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Primary Documents in American History

What Was the Significance of "The Federalist Papers"?

❶A Consolidated Government Is a Tyranny. Each of the pseudo names they chose were people who were instrumental in the establishment or maintaining of the Roman Republic; Cato, Brutus, Publius and some letter writers to news papers selected names for the same reasons.

Who Were the Authors of the Federalist Papers?

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The Anti-Federalist Papers
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The Federalist (later known as The Federalist Papers) is a collection of 85 articles and essays written by Alexander Hamilton, James Madison, and John Jay under the pseudonym "Publius" to promote the ratification of the United States Constitution.

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The Federalist Papers consist of eighty-five letters written to newspapers in the late s to urge ratification of the U.S. Constitution. With .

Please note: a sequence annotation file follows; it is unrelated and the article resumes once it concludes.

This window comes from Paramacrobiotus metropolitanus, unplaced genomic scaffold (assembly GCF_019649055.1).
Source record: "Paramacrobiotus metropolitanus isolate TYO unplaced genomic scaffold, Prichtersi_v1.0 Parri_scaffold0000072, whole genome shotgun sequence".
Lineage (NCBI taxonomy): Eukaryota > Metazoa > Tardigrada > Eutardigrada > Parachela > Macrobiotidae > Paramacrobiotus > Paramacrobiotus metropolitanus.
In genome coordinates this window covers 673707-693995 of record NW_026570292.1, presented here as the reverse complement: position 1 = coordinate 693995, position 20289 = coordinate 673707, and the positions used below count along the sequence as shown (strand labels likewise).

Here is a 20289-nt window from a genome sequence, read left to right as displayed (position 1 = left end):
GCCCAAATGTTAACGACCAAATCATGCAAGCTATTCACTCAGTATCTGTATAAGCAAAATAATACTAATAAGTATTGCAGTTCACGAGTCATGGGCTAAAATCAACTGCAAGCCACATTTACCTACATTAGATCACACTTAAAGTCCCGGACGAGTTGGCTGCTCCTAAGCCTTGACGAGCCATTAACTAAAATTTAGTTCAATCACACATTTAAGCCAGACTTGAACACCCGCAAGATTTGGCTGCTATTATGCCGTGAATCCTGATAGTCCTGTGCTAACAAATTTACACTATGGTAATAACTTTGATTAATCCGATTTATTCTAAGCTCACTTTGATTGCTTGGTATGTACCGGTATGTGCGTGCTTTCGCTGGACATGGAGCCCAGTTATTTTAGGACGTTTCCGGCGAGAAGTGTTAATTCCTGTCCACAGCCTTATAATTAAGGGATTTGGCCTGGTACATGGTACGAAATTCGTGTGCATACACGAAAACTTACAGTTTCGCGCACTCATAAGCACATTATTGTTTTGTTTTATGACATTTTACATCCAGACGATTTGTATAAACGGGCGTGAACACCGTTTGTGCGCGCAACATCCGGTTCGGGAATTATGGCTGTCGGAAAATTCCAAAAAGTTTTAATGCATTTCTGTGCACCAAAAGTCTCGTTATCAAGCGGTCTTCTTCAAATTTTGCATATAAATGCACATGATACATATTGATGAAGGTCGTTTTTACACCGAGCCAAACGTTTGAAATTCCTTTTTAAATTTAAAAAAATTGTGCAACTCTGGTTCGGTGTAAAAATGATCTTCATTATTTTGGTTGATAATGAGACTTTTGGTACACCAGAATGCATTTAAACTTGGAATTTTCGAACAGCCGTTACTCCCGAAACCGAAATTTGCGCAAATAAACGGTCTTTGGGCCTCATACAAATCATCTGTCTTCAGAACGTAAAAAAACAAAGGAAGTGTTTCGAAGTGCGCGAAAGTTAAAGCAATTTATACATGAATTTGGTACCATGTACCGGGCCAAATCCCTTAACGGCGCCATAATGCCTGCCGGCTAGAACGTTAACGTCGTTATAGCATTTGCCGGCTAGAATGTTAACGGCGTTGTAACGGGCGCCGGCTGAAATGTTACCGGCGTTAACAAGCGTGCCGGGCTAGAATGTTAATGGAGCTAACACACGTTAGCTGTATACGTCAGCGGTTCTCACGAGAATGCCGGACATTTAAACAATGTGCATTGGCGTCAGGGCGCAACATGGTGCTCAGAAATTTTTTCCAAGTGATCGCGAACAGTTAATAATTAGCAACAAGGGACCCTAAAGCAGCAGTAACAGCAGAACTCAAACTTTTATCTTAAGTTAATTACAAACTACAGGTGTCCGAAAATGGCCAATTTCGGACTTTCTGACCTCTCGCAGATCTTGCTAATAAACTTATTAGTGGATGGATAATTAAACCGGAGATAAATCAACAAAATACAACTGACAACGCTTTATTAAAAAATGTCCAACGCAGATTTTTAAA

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The Federalist Papers are a series of 85 essays arguing in support of the United States Constitution. Alexander Hamilton, James Madison, and John Jay were the authors behind the pieces, and the three men wrote collectively under the name of Publius. The Federalist Papers were a series of eighty-five essays urging the citizens of New York to ratify the new United States Constitution. Written by Alexander Hamilton, James Madison, and John Jay, the essays originally appeared anonymously in New York newspapers in and under the pen name "Publius.".

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Sep 10,  · The Federalist Papers are a series of political articles written by James Madison, John Jay, and Alexander Hamilton. The articles, published in and , were written to gain popular support for the newly proposed United States Constitution. what were the federalist papers? () who wrote them? James Madison, John Jay and Alexander Hamilton. how many essays were published? what name were they released under? federalist James Madison argued in favor of ratification of the Constitution.